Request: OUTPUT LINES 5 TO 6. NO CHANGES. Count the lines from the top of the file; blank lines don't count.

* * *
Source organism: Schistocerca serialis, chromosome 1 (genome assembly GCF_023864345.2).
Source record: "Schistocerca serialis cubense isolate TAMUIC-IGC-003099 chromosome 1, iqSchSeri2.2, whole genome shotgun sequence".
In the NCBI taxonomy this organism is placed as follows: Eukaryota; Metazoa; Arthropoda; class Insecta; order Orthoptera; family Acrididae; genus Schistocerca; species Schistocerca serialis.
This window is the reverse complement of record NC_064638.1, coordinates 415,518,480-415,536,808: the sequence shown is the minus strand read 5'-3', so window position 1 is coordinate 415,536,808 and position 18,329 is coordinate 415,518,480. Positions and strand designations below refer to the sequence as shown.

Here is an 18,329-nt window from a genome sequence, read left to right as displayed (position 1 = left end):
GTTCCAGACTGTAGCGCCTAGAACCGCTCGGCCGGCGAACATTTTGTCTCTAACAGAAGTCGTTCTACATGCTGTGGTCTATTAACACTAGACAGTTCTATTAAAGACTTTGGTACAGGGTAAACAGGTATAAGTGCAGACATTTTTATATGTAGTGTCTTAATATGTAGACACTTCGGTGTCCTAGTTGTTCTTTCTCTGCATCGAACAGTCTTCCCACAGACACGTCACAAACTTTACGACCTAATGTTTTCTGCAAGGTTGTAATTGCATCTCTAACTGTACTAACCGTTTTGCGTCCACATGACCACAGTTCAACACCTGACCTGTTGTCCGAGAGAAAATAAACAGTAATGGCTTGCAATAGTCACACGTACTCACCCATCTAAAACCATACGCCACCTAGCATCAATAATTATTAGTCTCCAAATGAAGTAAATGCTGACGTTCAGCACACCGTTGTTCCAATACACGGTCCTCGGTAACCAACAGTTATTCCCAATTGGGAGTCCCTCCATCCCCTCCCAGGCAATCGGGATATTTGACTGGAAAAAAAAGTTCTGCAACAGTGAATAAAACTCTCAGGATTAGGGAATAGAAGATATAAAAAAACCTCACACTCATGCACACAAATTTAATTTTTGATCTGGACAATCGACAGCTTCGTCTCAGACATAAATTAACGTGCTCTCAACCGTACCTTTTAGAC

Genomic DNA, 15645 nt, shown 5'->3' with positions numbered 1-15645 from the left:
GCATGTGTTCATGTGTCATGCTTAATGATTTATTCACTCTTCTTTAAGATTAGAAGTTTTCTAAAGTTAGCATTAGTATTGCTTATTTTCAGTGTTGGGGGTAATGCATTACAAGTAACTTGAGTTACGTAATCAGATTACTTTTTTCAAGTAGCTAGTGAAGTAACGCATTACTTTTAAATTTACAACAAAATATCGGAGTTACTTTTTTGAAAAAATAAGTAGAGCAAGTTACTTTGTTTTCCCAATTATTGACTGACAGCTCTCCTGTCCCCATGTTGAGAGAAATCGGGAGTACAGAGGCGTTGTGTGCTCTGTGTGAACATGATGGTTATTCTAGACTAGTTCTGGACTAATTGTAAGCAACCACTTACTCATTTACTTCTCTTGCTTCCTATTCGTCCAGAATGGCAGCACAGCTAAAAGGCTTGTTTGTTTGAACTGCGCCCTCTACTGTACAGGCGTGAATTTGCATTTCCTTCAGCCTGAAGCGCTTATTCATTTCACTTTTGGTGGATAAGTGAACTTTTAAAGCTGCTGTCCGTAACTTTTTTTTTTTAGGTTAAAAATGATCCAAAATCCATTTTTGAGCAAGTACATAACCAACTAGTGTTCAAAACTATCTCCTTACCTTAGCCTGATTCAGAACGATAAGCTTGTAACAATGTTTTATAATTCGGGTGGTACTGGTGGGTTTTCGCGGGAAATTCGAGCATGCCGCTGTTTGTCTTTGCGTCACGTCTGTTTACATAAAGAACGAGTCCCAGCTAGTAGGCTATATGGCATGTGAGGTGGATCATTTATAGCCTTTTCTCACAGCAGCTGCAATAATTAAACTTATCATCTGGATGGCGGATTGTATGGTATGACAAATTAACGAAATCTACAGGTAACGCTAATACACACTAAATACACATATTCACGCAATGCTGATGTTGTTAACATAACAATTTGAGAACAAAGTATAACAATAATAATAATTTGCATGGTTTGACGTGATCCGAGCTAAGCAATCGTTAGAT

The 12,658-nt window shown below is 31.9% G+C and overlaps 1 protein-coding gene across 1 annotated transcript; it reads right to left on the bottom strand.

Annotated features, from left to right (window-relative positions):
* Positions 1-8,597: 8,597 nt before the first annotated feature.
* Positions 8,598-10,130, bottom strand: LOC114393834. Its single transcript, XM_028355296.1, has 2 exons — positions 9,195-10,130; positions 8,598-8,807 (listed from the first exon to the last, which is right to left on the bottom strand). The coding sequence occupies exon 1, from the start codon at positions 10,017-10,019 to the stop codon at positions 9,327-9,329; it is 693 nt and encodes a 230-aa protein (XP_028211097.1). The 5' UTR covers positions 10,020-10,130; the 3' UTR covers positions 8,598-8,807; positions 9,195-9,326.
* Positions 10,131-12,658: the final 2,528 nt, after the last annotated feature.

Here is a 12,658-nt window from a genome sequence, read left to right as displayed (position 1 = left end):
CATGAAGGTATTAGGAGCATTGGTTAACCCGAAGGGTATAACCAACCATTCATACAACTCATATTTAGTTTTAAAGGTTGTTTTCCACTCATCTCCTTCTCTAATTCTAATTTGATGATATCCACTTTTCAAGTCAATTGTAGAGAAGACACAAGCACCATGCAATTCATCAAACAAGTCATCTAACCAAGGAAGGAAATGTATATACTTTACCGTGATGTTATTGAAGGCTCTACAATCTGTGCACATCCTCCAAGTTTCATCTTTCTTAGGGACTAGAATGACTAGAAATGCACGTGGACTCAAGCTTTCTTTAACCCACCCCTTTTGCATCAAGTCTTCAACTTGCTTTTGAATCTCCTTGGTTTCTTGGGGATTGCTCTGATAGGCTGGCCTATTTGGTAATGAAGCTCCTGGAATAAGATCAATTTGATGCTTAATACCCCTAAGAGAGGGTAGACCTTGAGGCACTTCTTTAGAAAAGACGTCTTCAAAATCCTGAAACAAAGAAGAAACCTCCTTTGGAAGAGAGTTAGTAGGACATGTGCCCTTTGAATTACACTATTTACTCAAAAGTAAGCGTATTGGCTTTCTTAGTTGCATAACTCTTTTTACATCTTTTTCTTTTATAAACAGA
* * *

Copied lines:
Here is an 18,329-nt window from a genome sequence, read left to right as displayed (position 1 = left end):
GTTCCAGACTGTAGCGCCTAGAACCGCTCGGCCGGCGAACATTTTGTCTCTAACAGAAGTCGTTCTACATGCTGTGGTCTATTAACACTAGACAGTTCTATTAAAGACTTTGGTACAGGGTAAACAGGTATAAGTGCAGACATTTTTATATGTAGTGTCTTAATATGTAGACACTTCGGTGTCCTAGTTGTTCTTTCTCTGCATCGAACAGTCTTCCCACAGACACGTCACAAACTTTACGACCTAATGTTTTCTGCAAGGTTGTAATTGCATCTCTAACTGTACTAACCGTTTTGCGTCCACATGACCACAGTTCAACACCTGACCTGTTGTCCGAGAGAAAATAAACAGTAATGGCTTGCAATAGTCACACGTACTCACCCATCTAAAACCATACGCCACCTAGCATCAATAATTATTAGTCTCCAAATGAAGTAAATGCTGACGTTCAGCACACCGTTGTTCCAATACACGGTCCTCGGTAACCAACAGTTATTCCCAATTGGGAGTCCCTCCATCCCCTCCCAGGCAATCGGGATATTTGACTGGAAAAAAAAGTTCTGCAACAGTGAATAAAACTCTCAGGATTAGGGAATAGAAGATATAAAAAAACCTCACACTCATGCACACAAATTTAATTTTTGATCTGGACAATCGACAGCTTCGTCTCAGACATAAATTAACGTGCTCTCAACCGTACCTTTTAGAC